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Posts Made By: Rod Kaufman

December 8, 2002 10:54 AM Forum: Equipment Talk

December 8, 2002 11:01 AM Forum: Equipment Talk

Celestron Ultimas

Posted By Rod Kaufman

I have the 15mm version of the celestron widefield series.A 16 mm version did not exist. The widefield versions were apparently the predecessors of the Axiom series of celestron eyepieces. I find the 15 mm widefield ultima to yield a bright and contrasty image but with coma at the edges.

March 25, 2003 12:53 PM Forum: Equipment Talk

To Plossl or to XL?

Posted By Rod Kaufman

I have a Discovery 12.5 truss dob and an Astrosystems truss 16" dob.I believe the pentax units work quite well and my pentax 10.5 does not ghost on Jupiter in either scope. You may also wish to try the university optics orthos or the ultima plossls which have good contrast and little or no ghosting. I read posts from other amateurs claiming their Radians do ghost on bright planets.

May 4, 2003 10:25 AM Forum: Equipment Talk

Comments on Eyepieces and Planets

Posted By Rod Kaufman

I have some comments regarding the application of various eyepieces relative to performance issues on the planets.
Over many nights of observations on Jupiter and Saturn with a Discovery 12.5" dob and an 16" Astrosystems dob, I attempted to discern subtle differences in performance among the eyepieces in my collection.
I have general comments that may be of benefit to some amateurs, First, I am convinced that a battery of eyepieces are necessary to obtain the maximum amount of detail, color variation,and resolution. However,cost effectiveness is an important issue as expensive eyepieces do not necessarily equate to the best performing eyepieces. After re-reading the cloudy nights review on planetary eyepieces and reflecting back on my recent experiences, I have recognised that some relatively inexpensive eyepieces can outperform more expensive units on specific details on the planets. For example, I found that my seibert 7mm eyepiece gave the best overall resolution on the rings of Saturn as compared to my pentax XL, UO ortho and ultima eyepieces. The difference was not subtle but rather obvious. I found that a 7mm pro-optic eyepiece gave the best color rendition on the globe of Saturn with the Pentax unit close but not as good. The overall contrast between the rings of Saturn and the globe was best in the pentax and UO orthos, giving that nice optical snap every amateur loves to see. The ultimas were also very favorable in this regard.On Jupiter, the differences were apparent but more subtle. I found the pentax eyepiece and the UO orthos to give highly resolved details of the belts, bands and festoons. Color variation was more difficult to discern but the pro-optic widefield 7mm unit and the pentax XL were quite close with perhaps the pentax revealing the best color fidelity. The ultimas were also good in this regard,and also quite good in resolution but not quite as good in revealing subtle color variations.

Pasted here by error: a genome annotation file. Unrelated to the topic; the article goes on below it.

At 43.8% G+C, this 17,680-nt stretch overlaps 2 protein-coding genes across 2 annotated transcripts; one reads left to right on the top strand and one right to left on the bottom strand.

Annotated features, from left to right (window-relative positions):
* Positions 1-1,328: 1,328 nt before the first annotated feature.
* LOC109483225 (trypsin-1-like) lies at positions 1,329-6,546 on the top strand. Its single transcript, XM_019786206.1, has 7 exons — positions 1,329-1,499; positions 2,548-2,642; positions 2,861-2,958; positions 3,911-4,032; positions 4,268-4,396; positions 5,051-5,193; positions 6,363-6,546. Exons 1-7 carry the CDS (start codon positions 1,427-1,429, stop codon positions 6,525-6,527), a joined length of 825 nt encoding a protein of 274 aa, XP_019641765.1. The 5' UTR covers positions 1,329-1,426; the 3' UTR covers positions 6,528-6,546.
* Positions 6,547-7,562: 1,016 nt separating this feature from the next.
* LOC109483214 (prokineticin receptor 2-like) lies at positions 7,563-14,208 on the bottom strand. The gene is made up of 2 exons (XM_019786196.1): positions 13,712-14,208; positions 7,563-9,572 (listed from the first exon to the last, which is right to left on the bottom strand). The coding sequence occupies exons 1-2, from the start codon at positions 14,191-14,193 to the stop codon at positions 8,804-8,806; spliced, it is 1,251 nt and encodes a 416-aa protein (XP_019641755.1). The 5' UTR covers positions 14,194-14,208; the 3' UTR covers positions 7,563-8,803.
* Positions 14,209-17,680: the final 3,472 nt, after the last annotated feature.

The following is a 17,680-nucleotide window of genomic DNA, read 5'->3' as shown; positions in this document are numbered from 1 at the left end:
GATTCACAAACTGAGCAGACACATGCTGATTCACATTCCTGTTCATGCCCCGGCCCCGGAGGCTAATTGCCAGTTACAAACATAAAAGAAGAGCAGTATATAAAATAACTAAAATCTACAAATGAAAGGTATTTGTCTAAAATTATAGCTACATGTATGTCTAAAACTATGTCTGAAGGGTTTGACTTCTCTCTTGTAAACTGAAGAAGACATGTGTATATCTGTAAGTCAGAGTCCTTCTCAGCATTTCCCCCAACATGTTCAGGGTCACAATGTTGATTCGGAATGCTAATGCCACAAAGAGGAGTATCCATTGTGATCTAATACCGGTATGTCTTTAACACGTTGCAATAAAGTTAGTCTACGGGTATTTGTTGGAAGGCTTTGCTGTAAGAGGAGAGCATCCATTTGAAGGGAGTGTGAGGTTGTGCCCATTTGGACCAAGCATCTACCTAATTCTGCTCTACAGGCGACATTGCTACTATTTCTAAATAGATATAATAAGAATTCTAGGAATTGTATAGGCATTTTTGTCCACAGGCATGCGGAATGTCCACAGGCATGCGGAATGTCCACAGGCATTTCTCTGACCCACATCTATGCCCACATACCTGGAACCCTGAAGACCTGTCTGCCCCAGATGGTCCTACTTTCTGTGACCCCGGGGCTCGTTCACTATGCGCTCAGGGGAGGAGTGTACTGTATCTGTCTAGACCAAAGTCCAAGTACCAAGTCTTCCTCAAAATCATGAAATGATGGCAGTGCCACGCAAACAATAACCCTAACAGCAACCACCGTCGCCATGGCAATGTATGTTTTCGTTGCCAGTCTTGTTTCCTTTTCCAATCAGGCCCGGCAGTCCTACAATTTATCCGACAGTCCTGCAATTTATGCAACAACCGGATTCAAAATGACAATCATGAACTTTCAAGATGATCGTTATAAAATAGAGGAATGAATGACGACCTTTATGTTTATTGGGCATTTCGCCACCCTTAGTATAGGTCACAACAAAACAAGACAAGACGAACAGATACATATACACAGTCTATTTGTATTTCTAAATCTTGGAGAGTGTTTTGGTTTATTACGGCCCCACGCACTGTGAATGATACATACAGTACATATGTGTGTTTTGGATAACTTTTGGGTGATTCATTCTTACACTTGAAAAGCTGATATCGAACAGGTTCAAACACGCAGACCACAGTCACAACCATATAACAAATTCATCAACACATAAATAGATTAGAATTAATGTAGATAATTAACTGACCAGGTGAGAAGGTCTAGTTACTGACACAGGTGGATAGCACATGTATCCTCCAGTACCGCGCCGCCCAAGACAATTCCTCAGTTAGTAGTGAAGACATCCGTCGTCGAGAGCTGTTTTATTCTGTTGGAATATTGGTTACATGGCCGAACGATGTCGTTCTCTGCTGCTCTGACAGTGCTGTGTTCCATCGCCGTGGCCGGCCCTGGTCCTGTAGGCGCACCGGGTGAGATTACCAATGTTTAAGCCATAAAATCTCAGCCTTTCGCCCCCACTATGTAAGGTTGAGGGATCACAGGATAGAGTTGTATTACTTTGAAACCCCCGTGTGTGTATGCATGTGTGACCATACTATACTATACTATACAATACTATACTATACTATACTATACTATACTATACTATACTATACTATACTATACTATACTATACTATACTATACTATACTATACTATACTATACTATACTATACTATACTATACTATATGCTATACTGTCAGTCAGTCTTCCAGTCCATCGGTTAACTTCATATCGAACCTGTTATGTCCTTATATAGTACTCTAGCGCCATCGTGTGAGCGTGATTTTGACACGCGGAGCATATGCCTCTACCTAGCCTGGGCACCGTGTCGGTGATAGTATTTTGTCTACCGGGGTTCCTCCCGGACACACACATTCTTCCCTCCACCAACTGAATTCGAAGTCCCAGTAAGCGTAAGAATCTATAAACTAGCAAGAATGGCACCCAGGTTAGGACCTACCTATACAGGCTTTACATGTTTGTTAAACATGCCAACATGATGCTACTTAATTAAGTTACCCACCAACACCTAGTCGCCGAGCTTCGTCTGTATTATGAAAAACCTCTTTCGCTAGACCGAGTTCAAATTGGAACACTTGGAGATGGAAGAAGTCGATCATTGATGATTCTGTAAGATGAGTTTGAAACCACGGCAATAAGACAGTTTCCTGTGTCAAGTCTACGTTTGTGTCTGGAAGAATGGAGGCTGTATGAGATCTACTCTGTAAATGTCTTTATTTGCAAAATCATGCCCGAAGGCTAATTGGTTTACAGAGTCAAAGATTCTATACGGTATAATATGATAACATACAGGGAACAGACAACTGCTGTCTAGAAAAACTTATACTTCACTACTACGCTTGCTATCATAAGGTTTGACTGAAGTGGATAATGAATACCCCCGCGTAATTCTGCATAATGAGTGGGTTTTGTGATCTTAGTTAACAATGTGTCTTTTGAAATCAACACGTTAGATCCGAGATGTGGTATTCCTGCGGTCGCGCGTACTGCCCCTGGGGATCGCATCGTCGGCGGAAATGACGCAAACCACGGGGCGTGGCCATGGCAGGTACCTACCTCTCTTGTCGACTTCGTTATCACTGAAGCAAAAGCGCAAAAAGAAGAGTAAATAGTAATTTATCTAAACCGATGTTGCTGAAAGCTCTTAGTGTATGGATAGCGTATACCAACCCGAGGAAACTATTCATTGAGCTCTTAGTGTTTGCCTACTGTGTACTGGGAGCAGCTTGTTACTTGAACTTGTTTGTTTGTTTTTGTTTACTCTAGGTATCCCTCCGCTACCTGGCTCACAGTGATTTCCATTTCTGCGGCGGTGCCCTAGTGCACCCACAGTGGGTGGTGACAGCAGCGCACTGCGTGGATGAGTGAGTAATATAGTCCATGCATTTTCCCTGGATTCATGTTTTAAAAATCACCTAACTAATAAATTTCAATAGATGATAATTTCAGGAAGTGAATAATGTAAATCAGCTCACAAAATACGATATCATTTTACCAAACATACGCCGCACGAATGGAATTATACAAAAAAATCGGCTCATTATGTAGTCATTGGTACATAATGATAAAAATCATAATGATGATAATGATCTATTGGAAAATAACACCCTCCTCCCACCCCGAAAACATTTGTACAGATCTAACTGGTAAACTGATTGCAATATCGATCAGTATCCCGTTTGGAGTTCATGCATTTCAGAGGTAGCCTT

I would like to read comments from other amateurs who have applied a variety of eyepieces in the observation of the aforementioned planets over many hours with similar instruments. Perhaps some kind of a consensus of opinion or at least a trend of recommenmded use of eyepieces for various surface details may start to be realized. Up to now, it's been pretty much, "this eyepiece is better than another". It just doesn't work that way, in my opinion.

November 11, 2003 10:41 AM Forum: Equipment Talk

Discovery Cell/Generic Cell Flaw and Fix

Posted By Rod Kaufman

I have found my Discovery 12.5" mirror cell doesn't hold collimation because the springs in the mirror cell allow a small but significant amount of movement as evidenced by migration of the laser dot from the center of the doughnut to the top of the doughnut on the primary as the scope is moved from the horizontal to vertical planes. I believe virtually all such cell designs will produce this de-collimation effect when used with full-thickness mirrors. The "fix" is borrowed from an old Telescopics mirror cell-design which incorporated three locking screws with nuts that pass through the rear supporting plate to the plate that supports the mirror and are screwed-down after the wing nuts are adjusted for collimation. I drilled four holes through the back-supporting bars of the Discovery cell and passed the screws to the back of the plate that supports the mirror and tightened them after collimation. This effectively stopped the de-collimation. I believe the de-collimation problem is un-recognized by other amateurs and is probably a universal problem. I also think this explains why Ed Ting could not resolve Delta Cygni with a test 12'5" Discovery scope in the Novenber Sky and Tel review; his scope was de-collimating as he moved it but he didn't know it.